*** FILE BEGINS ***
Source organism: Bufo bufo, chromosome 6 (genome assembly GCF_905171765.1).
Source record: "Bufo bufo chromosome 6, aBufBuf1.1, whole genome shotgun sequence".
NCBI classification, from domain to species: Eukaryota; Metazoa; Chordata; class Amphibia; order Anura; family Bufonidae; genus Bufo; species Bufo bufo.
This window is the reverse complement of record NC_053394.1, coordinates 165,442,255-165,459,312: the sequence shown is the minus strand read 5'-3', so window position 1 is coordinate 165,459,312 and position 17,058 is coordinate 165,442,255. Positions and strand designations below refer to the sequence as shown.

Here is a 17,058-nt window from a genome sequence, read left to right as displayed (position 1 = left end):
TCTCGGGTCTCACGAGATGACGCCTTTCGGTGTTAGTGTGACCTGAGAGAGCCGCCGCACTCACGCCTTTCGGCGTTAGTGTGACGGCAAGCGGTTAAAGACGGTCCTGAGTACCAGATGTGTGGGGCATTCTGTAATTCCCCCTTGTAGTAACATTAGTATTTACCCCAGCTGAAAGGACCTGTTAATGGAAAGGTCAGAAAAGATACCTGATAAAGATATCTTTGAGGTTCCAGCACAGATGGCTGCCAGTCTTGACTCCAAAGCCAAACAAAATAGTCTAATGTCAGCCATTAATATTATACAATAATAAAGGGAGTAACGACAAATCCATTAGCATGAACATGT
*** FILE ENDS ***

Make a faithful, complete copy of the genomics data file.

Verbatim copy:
Source organism: Bufo bufo, chromosome 6 (genome assembly GCF_905171765.1).
Source record: "Bufo bufo chromosome 6, aBufBuf1.1, whole genome shotgun sequence".
NCBI classification, from domain to species: Eukaryota; Metazoa; Chordata; class Amphibia; order Anura; family Bufonidae; genus Bufo; species Bufo bufo.
This window is the reverse complement of record NC_053394.1, coordinates 165,442,255-165,459,312: the sequence shown is the minus strand read 5'-3', so window position 1 is coordinate 165,459,312 and position 17,058 is coordinate 165,442,255. Positions and strand designations below refer to the sequence as shown.

Here is a 17,058-nt window from a genome sequence, read left to right as displayed (position 1 = left end):
TCTCGGGTCTCACGAGATGACGCCTTTCGGTGTTAGTGTGACCTGAGAGAGCCGCCGCACTCACGCCTTTCGGCGTTAGTGTGACGGCAAGCGGTTAAAGACGGTCCTGAGTACCAGATGTGTGGGGCATTCTGTAATTCCCCCTTGTAGTAACATTAGTATTTACCCCAGCTGAAAGGACCTGTTAATGGAAAGGTCAGAAAAGATACCTGATAAAGATATCTTTGAGGTTCCAGCACAGATGGCTGCCAGTCTTGACTCCAAAGCCAAACAAAATAGTCTAATGTCAGCCATTAATATTATACAATAATAAAGGGAGTAACGACAAATCCATTAGCATGAACATGT